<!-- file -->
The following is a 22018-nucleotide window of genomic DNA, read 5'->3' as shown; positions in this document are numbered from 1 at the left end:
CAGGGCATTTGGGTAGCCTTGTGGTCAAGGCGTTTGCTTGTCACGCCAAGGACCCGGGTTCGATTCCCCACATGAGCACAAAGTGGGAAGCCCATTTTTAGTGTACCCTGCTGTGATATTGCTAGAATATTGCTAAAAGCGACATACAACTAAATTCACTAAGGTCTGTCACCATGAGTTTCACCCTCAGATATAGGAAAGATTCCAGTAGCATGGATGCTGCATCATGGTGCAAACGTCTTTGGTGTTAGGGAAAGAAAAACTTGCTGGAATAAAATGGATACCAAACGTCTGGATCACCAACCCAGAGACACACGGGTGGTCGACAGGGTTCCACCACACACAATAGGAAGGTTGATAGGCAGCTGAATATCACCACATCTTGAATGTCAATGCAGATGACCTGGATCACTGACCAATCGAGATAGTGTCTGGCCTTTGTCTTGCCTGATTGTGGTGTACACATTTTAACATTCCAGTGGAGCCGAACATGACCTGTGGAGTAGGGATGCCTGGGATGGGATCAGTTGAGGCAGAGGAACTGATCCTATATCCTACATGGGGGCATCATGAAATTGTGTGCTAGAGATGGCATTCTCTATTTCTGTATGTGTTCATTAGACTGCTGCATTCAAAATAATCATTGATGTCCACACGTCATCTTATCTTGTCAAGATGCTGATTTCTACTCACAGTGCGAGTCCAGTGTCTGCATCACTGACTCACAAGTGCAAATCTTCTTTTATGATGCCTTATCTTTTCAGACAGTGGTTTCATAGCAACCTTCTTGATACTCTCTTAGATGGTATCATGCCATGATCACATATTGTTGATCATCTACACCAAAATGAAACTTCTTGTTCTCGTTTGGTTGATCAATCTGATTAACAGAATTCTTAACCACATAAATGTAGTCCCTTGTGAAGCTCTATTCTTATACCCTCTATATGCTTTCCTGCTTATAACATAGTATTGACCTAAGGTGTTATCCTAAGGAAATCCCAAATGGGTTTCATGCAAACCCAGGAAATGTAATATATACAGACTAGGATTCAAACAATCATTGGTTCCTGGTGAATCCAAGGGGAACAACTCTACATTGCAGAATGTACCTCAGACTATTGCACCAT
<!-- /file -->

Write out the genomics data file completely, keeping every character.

The following is a 22018-nucleotide window of genomic DNA, read 5'->3' as shown; positions in this document are numbered from 1 at the left end:
CAGGGCATTTGGGTAGCCTTGTGGTCAAGGCGTTTGCTTGTCACGCCAAGGACCCGGGTTCGATTCCCCACATGAGCACAAAGTGGGAAGCCCATTTTTAGTGTACCCTGCTGTGATATTGCTAGAATATTGCTAAAAGCGACATACAACTAAATTCACTAAGGTCTGTCACCATGAGTTTCACCCTCAGATATAGGAAAGATTCCAGTAGCATGGATGCTGCATCATGGTGCAAACGTCTTTGGTGTTAGGGAAAGAAAAACTTGCTGGAATAAAATGGATACCAAACGTCTGGATCACCAACCCAGAGACACACGGGTGGTCGACAGGGTTCCACCACACACAATAGGAAGGTTGATAGGCAGCTGAATATCACCACATCTTGAATGTCAATGCAGATGACCTGGATCACTGACCAATCGAGATAGTGTCTGGCCTTTGTCTTGCCTGATTGTGGTGTACACATTTTAACATTCCAGTGGAGCCGAACATGACCTGTGGAGTAGGGATGCCTGGGATGGGATCAGTTGAGGCAGAGGAACTGATCCTATATCCTACATGGGGGCATCATGAAATTGTGTGCTAGAGATGGCATTCTCTATTTCTGTATGTGTTCATTAGACTGCTGCATTCAAAATAATCATTGATGTCCACACGTCATCTTATCTTGTCAAGATGCTGATTTCTACTCACAGTGCGAGTCCAGTGTCTGCATCACTGACTCACAAGTGCAAATCTTCTTTTATGATGCCTTATCTTTTCAGACAGTGGTTTCATAGCAACCTTCTTGATACTCTCTTAGATGGTATCATGCCATGATCACATATTGTTGATCATCTACACCAAAATGAAACTTCTTGTTCTCGTTTGGTTGATCAATCTGATTAACAGAATTCTTAACCACATAAATGTAGTCCCTTGTGAAGCTCTATTCTTATACCCTCTATATGCTTTCCTGCTTATAACATAGTATTGACCTAAGGTGTTATCCTAAGGAAATCCCAAATGGGTTTCATGCAAACCCAGGAAATGTAATATATACAGACTAGGATTCAAACAATCATTGGTTCCTGGTGAATCCAAGGGGAACAACTCTACATTGCAGAATGTACCTCAGACTATTGCACCAT